JZ: No, see first of all I believe that I am not a legal expert; I do not have a legal right to the original drawings that was number one. Number two the whole idea was, it had to upgrade the quality of animation that was being done in 1970, is not the quality of animation you can go and see today in a theatre, but I wanted to keep it from, it could not be Pixar animation, it had to be drawing, it had to be the full style digital animation, that was going to be it's translation. We took the original characters and added to them by my characters here. We put their faces in their, get some of their expressions work so that when they came out of the TV, that we recognized that they were the characters from the cartoon world. I mean, the thing we seemed to find out was the people who grew up on Fat Albert felt completely satisfied in that they were seeing the Fat Albert that they remembered so we did not veer far enough from it to annoy the base audience that grew up on Fat Albert, but yet we veered far enough from it that a new audience could look at it and say this is fresh.
Let's talk a bit more specifically about working with Keenan and Kyla?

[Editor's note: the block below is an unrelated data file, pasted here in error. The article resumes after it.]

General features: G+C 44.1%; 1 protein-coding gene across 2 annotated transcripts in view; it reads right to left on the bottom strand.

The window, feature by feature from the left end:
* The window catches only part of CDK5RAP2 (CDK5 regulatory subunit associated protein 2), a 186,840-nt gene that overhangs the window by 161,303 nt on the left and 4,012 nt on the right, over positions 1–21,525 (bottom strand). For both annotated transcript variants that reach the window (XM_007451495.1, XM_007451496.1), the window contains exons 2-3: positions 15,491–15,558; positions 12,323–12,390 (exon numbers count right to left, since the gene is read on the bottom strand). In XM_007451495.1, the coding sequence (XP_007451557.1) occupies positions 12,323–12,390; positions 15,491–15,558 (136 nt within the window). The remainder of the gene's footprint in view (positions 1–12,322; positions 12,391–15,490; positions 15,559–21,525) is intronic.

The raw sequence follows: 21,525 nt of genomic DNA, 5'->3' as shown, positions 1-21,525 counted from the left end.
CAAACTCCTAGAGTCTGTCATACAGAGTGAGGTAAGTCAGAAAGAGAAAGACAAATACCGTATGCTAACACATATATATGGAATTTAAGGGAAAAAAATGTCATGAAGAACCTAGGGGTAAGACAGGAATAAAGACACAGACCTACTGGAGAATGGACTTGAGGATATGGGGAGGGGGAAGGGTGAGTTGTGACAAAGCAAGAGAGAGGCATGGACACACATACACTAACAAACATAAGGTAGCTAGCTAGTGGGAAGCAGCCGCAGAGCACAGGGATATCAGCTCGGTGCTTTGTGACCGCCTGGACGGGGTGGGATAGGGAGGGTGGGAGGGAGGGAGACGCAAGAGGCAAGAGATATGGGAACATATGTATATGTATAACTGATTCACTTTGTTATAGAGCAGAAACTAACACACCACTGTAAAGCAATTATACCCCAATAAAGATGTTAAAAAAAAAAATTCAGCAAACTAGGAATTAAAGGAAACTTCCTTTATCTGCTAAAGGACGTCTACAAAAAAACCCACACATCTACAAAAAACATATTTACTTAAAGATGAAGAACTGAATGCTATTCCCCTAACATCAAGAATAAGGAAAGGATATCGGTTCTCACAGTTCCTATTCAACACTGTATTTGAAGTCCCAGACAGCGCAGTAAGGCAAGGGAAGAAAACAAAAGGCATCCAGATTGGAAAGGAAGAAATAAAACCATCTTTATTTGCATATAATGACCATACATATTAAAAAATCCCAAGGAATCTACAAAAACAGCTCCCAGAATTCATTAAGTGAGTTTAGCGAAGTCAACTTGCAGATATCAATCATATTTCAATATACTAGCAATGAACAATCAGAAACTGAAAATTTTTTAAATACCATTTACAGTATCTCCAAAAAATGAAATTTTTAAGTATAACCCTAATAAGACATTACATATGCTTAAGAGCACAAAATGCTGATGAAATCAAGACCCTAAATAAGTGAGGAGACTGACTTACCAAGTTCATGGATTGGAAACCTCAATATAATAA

JZ: Keenan and Kyla, remarkable craft, I don't know why people that age have that kind of craft, I really don't. I did not have that kind of craft when I was that age and I was totally impressed with their work ethic, I was totally impressed with their professional ethic. I don't think that there was ever a take in that movie that got lost because either one of them could not find a line. They were there with all of their work, they were there to work and they had a kind of, they brought a spontaneity to the work that you need as a director. I mean, let's face facts, you cannot direct through seven actors all in the same shot; that was probably our biggest challenge. Two things I decided up front, when they come out of the TV set, they were going to initially do the same thing they do in the cartoon and that was cling together. They were always going to be clung together until they got more comfortable and started to spread out at the mall. The was number one and number two is that they were going to break into song on anything that would remotely sounded like a rhythm to them. Those were to the two things I had said to myself as things I was going to explore as we moved on and that is where a lot of the work came from. But I lucked out big time with Kenan and Kyla, I mean BIG time. I don't know, we could not have made Fat Albert without Kenan, I don't know who else could have played that role. And as far as Kyla, Kyla was a complete find. She had come in because John Davis was the producer had begged both of the Dr. Doolittle movies and she played the younger sister to Raven and initially I thought that I was going to go after Raven, it seemed like a very good possibility for this kind of a role. Raven has her own TV show, was unavailable, so John said please audition Kyla who is on the young side, and all of a sudden I thought, you know something, I like the fact that she is young, I think that it helps us understand things a little bit better as to why she is not secure in herself as she might be is she were slightly older. I liked the idea that than Lori became an older sister to her as opposed to a contemporary and Lori was another Kook. I mean, Dania, the concept, that was not the concept, the concept was that Lori should be Hispanic, absolutely not. But she was so breathtaking as you probably have figured from the audition process that the Cosby voted into it immediately. They liked the idea that it spread the demographic a little bit in that we were uniting more that African Americans in the movie.